A look at the early impact of VAR on the NBI

I read an article on focibiro looking at the early impact of VAR so far in the NBI. They conclude:
The number of yellow cards increased by almost 20 percent,
the red cards are nearly four times,
and the number of penalties is almost double that of last year.
And of the eleven matches played, only two were where there were no penalties or red cards.

I disagree with their analysis and their figures, I’ll explain why below. Firstly I will start with a reminder as to the role and remit of VAR as defined in the LOTG.

The VAR can and will only intervene when they have the evidence for a clear and obvious mistake in four match-changing situations:

1: goals and offences leading up to a goal*,
2: penalty decisions and offences leading up to a penalty,
3: direct red card incidents, and
4: mistaken identity.

*This includes goals scored after a foul during the attacking phase, or from an offside position.

In terms of VAR intervention for review, these are the official guidelines on how and when to intervene:

1: What is the on-field decision?
2: Check all possible incidents.
3: Speak with the referee, operator and VAR.
4: Switch camera angles, freeze POC and look in-between.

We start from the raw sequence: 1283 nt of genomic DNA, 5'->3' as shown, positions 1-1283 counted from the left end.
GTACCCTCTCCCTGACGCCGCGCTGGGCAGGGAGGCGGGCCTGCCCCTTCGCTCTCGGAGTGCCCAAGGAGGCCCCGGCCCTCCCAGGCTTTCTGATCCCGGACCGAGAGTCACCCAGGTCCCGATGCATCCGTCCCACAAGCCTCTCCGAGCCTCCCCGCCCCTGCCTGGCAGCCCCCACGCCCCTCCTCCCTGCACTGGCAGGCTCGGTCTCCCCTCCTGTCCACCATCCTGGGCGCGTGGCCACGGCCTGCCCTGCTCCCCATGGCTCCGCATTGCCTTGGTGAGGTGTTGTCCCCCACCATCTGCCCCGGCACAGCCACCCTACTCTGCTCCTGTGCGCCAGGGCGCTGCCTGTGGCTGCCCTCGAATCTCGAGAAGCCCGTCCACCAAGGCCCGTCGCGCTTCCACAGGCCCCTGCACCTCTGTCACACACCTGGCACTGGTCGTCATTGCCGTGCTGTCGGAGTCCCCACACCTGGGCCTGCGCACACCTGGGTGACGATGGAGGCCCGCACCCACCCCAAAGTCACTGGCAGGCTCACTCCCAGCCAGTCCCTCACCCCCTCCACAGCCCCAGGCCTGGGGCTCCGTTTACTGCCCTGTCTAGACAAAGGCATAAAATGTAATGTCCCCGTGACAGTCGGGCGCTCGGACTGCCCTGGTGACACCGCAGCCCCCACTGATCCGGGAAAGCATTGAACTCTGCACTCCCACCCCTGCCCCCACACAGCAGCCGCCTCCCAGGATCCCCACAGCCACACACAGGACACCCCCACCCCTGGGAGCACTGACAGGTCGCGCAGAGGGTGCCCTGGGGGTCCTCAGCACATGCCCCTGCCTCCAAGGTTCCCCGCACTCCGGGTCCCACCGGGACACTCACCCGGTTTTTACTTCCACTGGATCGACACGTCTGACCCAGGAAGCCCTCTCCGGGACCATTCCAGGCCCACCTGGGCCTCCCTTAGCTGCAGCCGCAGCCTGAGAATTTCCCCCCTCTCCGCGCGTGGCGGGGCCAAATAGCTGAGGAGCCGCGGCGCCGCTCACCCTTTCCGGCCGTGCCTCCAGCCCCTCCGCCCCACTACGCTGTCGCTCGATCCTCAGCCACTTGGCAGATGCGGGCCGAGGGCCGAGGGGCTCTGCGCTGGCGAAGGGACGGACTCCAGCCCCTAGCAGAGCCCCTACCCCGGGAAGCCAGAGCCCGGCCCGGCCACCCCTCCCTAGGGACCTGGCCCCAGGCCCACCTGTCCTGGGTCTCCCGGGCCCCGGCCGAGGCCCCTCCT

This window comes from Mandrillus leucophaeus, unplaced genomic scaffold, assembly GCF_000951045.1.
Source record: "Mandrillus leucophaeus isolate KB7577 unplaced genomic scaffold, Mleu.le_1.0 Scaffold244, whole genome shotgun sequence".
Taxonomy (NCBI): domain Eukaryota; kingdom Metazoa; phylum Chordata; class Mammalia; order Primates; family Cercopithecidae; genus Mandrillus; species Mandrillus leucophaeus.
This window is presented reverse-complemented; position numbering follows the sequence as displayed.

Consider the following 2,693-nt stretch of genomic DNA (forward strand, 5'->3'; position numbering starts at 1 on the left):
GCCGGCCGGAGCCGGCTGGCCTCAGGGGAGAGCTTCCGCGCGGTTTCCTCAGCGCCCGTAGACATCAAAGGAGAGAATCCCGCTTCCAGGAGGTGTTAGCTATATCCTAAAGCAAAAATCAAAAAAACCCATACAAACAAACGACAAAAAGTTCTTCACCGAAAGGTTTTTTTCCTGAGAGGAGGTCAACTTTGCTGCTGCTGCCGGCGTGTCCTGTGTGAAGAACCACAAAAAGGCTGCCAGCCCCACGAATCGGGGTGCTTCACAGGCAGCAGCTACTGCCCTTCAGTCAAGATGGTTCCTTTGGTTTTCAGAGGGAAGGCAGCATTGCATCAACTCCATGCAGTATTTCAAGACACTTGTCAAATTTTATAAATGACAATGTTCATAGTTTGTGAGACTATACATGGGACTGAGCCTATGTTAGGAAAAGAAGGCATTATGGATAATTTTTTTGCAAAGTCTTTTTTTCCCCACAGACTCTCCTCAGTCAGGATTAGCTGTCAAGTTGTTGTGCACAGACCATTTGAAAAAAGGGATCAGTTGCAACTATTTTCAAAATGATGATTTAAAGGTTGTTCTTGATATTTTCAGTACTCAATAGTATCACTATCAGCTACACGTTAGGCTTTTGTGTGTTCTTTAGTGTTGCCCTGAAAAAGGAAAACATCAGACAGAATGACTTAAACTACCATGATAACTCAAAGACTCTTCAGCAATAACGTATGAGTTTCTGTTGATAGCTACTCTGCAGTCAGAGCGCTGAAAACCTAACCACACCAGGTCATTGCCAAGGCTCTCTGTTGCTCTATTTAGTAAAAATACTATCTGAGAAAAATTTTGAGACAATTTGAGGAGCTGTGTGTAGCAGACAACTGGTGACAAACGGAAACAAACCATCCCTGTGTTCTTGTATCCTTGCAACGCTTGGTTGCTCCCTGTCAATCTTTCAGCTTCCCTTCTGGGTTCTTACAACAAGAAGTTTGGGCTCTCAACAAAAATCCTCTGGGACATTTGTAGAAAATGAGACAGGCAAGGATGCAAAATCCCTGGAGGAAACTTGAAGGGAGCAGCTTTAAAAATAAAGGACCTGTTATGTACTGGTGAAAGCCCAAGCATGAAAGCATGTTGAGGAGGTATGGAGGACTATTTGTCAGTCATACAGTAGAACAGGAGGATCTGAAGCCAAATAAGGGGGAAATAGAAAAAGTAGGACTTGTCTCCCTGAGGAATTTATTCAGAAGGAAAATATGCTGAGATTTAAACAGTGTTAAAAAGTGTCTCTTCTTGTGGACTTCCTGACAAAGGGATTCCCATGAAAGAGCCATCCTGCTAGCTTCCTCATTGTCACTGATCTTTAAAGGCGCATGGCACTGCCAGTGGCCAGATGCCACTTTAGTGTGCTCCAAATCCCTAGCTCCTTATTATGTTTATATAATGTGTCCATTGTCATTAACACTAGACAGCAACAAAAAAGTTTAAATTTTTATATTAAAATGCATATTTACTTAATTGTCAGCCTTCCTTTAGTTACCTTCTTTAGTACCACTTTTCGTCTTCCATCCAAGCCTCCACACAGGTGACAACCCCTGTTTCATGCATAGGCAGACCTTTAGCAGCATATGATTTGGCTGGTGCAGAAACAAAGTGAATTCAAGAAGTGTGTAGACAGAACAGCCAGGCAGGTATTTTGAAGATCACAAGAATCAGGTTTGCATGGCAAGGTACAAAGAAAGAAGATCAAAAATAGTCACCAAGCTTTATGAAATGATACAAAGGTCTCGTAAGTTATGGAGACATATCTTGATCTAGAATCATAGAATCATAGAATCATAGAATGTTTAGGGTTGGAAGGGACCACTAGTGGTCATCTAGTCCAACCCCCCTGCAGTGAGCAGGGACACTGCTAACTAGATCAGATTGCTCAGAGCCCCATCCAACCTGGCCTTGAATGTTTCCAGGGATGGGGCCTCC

5: Stop the game yes/no?
6: Review yes/no?
7: The referee always takes the final decision.

Now to my reasons for disagreeing with Focibiro’s analysis. They have included 2nd yellow red cards in their analysis into the red cards comparison, negatively putting these cards down to VAR intervention. This is simply not correct and very misleading. VAR has no remit over yellow cards and therefore has had absolutely zero impact on the 2nd yellow red cards. VAR cannot review or recommend for review in relation to a yellow card offence unless they deem it to be a possible red card offence, not yellow, however if during an on-field review for a possible penalty, the referee sees a foul that he missed in real time and deems the foul to be a yellow card offence then they may give out a yellow card, which could be a 2nd yellow and therefore red. VAR will have impacted that decision but only in terms of a penalty review and not a review on a yellow card offence. The decision for a yellow card in that instance can only come from the referee after carrying out an on-field review, they could not give a 2nd yellow card on VAR say so.